The craft beer revolution has taken a major bite out of macrobrew’s traditional dominance of the national palette, and India pale ale is perhaps the most popular category to find traction in its wake. A wide range of flavor profiles and varieties—not to mention a generally higher alcohol content—make what constitutes an IPA a much more diverse profile than the average lager, which tend to run thinner, less hoppy, and in some cases wheatier.
A full breakdown of precisely what makes an IPA an IPA is as complex as the process of its creation. Some brands position themselves by the “type” of IPA they are—session, double IPA, dry hopped, double dry hopped, and so forth; others focus on the region or state in which they are created, which explains East and West Coast varietals as well as Belgian and British IPAs. India pale ale actually takes its origins from the British Isles. During the British colonial era, the intense heat and humidity of then-colony India made the brewing of a sustainable beer impractical, particularly one that could withstand the months-long sea voyage from India to Britain, but that didn’t mean British sailors didn’t still need a drink. Thus—as hops are a preservative—a heavily hopped beer was devised, and now centuries later there exists a mass spectrum of hoppy, deeply profiled, occasionally fruity ales that have a loyal following.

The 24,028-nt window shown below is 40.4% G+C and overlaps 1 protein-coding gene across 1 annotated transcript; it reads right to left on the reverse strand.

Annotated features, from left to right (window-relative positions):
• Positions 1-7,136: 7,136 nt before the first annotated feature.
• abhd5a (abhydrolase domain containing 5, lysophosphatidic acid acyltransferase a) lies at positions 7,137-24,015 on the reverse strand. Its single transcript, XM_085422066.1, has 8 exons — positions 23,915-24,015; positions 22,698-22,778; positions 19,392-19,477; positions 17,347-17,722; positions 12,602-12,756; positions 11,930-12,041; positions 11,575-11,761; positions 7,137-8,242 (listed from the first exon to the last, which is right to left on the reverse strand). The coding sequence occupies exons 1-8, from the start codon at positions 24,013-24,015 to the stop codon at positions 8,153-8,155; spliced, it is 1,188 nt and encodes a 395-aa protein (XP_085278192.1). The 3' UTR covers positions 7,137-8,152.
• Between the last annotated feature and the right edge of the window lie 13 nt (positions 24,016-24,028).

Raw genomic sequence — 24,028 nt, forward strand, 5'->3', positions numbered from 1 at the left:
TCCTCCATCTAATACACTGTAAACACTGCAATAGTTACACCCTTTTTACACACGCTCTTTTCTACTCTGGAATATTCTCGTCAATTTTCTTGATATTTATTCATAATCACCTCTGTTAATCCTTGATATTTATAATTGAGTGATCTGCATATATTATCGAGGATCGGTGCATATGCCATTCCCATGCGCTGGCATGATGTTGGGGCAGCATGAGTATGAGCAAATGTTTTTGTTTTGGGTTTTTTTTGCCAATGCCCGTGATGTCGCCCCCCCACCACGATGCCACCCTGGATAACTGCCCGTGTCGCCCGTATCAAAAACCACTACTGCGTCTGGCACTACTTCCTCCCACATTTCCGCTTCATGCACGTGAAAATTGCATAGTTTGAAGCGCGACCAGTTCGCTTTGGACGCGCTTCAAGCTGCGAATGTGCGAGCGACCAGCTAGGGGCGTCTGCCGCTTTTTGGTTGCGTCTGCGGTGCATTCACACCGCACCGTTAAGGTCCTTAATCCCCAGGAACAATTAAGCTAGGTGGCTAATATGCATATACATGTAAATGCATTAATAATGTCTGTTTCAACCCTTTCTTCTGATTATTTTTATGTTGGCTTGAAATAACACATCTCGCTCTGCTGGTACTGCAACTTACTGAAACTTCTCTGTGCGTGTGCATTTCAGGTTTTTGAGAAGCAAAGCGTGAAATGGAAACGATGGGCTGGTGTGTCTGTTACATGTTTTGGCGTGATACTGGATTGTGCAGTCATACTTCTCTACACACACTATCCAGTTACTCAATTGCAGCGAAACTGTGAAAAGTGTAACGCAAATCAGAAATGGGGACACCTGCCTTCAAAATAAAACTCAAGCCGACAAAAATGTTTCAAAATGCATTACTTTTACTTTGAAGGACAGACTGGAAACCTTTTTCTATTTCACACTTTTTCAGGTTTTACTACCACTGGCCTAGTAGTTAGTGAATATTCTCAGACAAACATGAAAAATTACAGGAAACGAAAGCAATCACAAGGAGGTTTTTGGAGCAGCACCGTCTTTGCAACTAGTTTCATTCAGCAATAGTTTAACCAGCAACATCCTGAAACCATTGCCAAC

In 2020, the overall IPA category accounted for 19% of all beer sales, according to Drizly, putting it ahead of all other beer types and second only to hard seltzer. Paige Guzman, chief marketing officer for California-based brewer Lagunitas, told Craft Brewing Business, “What started as a fixture of the craft brew category has now grown into its own subset on the shelf.” Pandemic-related shutdowns have only further fueled the success of the IPA market, and every state in the nation has both its favorites and its keystone brewers and producers.
Stacker compiled a list of the best IPAs from Massachusetts using data from BeerAdvocate. A maximum of 3 beers per brewery were included. So if you want to know if your favorite made the list, or you’re looking for a new local brew to add to your go-to IPA arsenal, this list has got you covered.